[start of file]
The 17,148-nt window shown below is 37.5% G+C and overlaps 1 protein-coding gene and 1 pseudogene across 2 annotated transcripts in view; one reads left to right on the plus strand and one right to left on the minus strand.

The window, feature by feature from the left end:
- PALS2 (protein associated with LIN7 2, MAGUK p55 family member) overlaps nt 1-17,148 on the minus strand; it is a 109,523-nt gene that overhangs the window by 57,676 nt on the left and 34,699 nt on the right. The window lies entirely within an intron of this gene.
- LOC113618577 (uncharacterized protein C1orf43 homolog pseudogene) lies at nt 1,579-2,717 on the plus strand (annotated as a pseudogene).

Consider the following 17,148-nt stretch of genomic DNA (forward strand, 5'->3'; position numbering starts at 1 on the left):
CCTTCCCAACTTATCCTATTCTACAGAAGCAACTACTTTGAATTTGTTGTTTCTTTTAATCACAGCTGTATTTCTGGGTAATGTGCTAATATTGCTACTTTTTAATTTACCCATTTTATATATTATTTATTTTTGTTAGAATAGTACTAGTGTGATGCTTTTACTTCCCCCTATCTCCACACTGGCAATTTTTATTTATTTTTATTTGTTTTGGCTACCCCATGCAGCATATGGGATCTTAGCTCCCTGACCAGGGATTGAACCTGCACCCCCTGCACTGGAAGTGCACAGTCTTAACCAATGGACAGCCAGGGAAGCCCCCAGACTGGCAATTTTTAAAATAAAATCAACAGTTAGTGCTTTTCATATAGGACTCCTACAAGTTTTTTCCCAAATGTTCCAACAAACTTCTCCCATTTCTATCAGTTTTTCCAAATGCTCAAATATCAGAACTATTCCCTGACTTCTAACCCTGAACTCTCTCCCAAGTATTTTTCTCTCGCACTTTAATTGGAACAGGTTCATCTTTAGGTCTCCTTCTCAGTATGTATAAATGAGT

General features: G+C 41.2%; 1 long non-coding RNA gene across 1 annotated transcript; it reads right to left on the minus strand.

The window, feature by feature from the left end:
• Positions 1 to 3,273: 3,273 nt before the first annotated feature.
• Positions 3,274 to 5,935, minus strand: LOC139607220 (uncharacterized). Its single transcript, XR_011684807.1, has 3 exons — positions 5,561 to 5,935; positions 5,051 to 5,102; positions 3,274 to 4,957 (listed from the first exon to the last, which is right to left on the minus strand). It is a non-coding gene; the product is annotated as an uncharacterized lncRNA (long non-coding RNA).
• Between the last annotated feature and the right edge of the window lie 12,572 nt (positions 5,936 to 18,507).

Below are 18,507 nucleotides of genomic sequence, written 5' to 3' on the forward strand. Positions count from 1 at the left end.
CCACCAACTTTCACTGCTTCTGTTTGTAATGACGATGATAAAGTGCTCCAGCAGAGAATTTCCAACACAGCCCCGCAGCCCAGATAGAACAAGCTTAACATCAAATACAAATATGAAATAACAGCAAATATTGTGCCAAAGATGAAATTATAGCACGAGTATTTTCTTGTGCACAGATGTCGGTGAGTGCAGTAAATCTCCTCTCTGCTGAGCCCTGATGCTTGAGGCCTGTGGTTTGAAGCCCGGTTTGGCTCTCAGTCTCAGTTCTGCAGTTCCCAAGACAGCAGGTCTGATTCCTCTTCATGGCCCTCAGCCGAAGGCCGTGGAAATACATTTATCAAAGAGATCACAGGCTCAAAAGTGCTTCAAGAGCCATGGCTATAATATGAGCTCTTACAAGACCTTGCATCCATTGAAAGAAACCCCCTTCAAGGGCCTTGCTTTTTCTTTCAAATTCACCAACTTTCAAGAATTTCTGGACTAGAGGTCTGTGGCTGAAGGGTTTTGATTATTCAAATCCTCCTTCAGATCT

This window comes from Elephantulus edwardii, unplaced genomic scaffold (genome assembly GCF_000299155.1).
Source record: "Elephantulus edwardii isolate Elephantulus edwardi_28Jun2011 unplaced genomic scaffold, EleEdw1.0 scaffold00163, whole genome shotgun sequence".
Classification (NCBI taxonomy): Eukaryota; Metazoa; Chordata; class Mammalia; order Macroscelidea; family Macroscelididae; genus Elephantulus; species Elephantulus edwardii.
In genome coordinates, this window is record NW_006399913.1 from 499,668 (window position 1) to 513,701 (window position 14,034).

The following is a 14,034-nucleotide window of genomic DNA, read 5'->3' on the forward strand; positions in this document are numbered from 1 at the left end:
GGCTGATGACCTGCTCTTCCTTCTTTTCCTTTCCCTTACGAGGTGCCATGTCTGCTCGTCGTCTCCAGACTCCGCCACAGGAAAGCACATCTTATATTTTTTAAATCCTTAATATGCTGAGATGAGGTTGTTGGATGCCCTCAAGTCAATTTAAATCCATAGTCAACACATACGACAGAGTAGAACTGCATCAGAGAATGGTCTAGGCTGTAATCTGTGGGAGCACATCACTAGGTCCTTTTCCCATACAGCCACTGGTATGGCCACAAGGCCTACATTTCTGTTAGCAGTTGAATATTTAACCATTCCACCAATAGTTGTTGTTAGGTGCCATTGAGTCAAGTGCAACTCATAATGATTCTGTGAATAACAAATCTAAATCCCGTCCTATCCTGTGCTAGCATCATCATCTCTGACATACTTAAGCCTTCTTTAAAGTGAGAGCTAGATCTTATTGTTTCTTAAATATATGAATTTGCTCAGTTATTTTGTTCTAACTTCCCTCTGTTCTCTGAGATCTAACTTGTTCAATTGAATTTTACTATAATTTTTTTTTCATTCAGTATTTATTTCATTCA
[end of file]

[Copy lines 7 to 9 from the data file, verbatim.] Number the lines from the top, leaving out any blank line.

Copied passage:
General features: G+C 41.2%; 1 long non-coding RNA gene across 1 annotated transcript; it reads right to left on the minus strand.

The window, feature by feature from the left end:
• Positions 1 to 3,273: 3,273 nt before the first annotated feature.